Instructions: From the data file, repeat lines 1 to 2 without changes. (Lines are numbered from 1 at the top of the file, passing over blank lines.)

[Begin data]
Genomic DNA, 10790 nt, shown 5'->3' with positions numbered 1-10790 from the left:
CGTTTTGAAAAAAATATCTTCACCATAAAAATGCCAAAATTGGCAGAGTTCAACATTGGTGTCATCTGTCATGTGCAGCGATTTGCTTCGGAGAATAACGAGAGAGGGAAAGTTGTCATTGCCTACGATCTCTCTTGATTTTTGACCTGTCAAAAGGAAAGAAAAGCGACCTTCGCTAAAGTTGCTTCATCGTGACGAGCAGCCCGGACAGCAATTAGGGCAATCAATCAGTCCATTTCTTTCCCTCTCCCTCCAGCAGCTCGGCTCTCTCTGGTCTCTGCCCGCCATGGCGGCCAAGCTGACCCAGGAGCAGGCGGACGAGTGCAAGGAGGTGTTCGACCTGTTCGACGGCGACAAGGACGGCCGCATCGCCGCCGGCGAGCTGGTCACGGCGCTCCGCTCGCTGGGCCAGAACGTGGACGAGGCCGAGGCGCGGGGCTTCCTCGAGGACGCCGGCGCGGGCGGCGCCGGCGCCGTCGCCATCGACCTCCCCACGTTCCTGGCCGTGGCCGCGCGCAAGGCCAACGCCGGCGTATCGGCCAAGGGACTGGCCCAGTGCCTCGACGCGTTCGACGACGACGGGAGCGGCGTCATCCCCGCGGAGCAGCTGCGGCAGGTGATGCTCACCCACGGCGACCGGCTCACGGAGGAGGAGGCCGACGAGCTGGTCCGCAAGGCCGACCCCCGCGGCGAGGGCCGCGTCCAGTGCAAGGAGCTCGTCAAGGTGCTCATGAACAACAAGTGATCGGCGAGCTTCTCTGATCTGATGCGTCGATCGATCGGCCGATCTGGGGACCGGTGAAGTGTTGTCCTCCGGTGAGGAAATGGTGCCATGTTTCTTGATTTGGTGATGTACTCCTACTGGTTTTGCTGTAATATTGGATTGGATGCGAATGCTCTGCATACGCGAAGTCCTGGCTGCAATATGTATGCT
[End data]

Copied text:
Genomic DNA, 10790 nt, shown 5'->3' with positions numbered 1-10790 from the left:
CGTTTTGAAAAAAATATCTTCACCATAAAAATGCCAAAATTGGCAGAGTTCAACATTGGTGTCATCTGTCATGTGCAGCGATTTGCTTCGGAGAATAACGAGAGAGGGAAAGTTGTCATTGCCTACGATCTCTCTTGATTTTTGACCTGTCAAAAGGAAAGAAAAGCGACCTTCGCTAAAGTTGCTTCATCGTGACGAGCAGCCCGGACAGCAATTAGGGCAATCAATCAGTCCATTTCTTTCCCTCTCCCTCCAGCAGCTCGGCTCTCTCTGGTCTCTGCCCGCCATGGCGGCCAAGCTGACCCAGGAGCAGGCGGACGAGTGCAAGGAGGTGTTCGACCTGTTCGACGGCGACAAGGACGGCCGCATCGCCGCCGGCGAGCTGGTCACGGCGCTCCGCTCGCTGGGCCAGAACGTGGACGAGGCCGAGGCGCGGGGCTTCCTCGAGGACGCCGGCGCGGGCGGCGCCGGCGCCGTCGCCATCGACCTCCCCACGTTCCTGGCCGTGGCCGCGCGCAAGGCCAACGCCGGCGTATCGGCCAAGGGACTGGCCCAGTGCCTCGACGCGTTCGACGACGACGGGAGCGGCGTCATCCCCGCGGAGCAGCTGCGGCAGGTGATGCTCACCCACGGCGACCGGCTCACGGAGGAGGAGGCCGACGAGCTGGTCCGCAAGGCCGACCCCCGCGGCGAGGGCCGCGTCCAGTGCAAGGAGCTCGTCAAGGTGCTCATGAACAACAAGTGATCGGCGAGCTTCTCTGATCTGATGCGTCGATCGATCGGCCGATCTGGGGACCGGTGAAGTGTTGTCCTCCGGTGAGGAAATGGTGCCATGTTTCTTGATTTGGTGATGTACTCCTACTGGTTTTGCTGTAATATTGGATTGGATGCGAATGCTCTGCATACGCGAAGTCCTGGCTGCAATATGTATGCT